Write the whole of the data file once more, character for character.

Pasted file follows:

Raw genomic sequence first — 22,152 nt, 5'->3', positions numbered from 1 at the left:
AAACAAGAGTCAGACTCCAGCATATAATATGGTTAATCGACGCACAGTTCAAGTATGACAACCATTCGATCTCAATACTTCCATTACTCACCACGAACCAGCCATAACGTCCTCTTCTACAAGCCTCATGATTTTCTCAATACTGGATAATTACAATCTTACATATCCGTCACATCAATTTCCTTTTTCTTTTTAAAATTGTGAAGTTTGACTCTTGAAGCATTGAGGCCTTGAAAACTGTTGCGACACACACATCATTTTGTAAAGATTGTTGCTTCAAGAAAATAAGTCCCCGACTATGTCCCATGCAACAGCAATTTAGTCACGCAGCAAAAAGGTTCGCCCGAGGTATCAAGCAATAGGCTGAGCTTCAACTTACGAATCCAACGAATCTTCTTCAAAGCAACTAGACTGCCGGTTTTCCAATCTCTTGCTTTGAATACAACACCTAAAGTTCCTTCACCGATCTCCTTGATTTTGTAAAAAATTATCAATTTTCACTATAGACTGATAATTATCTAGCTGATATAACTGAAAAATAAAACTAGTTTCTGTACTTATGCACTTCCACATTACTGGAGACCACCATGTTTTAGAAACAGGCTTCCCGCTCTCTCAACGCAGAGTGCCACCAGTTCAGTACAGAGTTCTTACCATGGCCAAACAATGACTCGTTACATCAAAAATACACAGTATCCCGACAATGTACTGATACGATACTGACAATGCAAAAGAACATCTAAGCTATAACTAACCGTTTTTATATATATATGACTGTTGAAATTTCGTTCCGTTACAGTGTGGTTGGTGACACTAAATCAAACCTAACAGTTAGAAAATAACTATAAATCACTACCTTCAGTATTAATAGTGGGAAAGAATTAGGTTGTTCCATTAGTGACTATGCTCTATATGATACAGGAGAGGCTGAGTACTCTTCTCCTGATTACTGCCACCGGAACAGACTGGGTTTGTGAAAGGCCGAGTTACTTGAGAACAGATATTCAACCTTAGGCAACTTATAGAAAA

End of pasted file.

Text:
Raw genomic sequence first — 22,152 nt, 5'->3', positions numbered from 1 at the left:
AAACAAGAGTCAGACTCCAGCATATAATATGGTTAATCGACGCACAGTTCAAGTATGACAACCATTCGATCTCAATACTTCCATTACTCACCACGAACCAGCCATAACGTCCTCTTCTACAAGCCTCATGATTTTCTCAATACTGGATAATTACAATCTTACATATCCGTCACATCAATTTCCTTTTTCTTTTTAAAATTGTGAAGTTTGACTCTTGAAGCATTGAGGCCTTGAAAACTGTTGCGACACACACATCATTTTGTAAAGATTGTTGCTTCAAGAAAATAAGTCCCCGACTATGTCCCATGCAACAGCAATTTAGTCACGCAGCAAAAAGGTTCGCCCGAGGTATCAAGCAATAGGCTGAGCTTCAACTTACGAATCCAACGAATCTTCTTCAAAGCAACTAGACTGCCGGTTTTCCAATCTCTTGCTTTGAATACAACACCTAAAGTTCCTTCACCGATCTCCTTGATTTTGTAAAAAATTATCAATTTTCACTATAGACTGATAATTATCTAGCTGATATAACTGAAAAATAAAACTAGTTTCTGTACTTATGCACTTCCACATTACTGGAGACCACCATGTTTTAGAAACAGGCTTCCCGCTCTCTCAACGCAGAGTGCCACCAGTTCAGTACAGAGTTCTTACCATGGCCAAACAATGACTCGTTACATCAAAAATACACAGTATCCCGACAATGTACTGATACGATACTGACAATGCAAAAGAACATCTAAGCTATAACTAACCGTTTTTATATATATATGACTGTTGAAATTTCGTTCCGTTACAGTGTGGTTGGTGACACTAAATCAAACCTAACAGTTAGAAAATAACTATAAATCACTACCTTCAGTATTAATAGTGGGAAAGAATTAGGTTGTTCCATTAGTGACTATGCTCTATATGATACAGGAGAGGCTGAGTACTCTTCTCCTGATTACTGCCACCGGAACAGACTGGGTTTGTGAAAGGCCGAGTTACTTGAGAACAGATATTCAACCTTAGGCAACTTATAGAAAA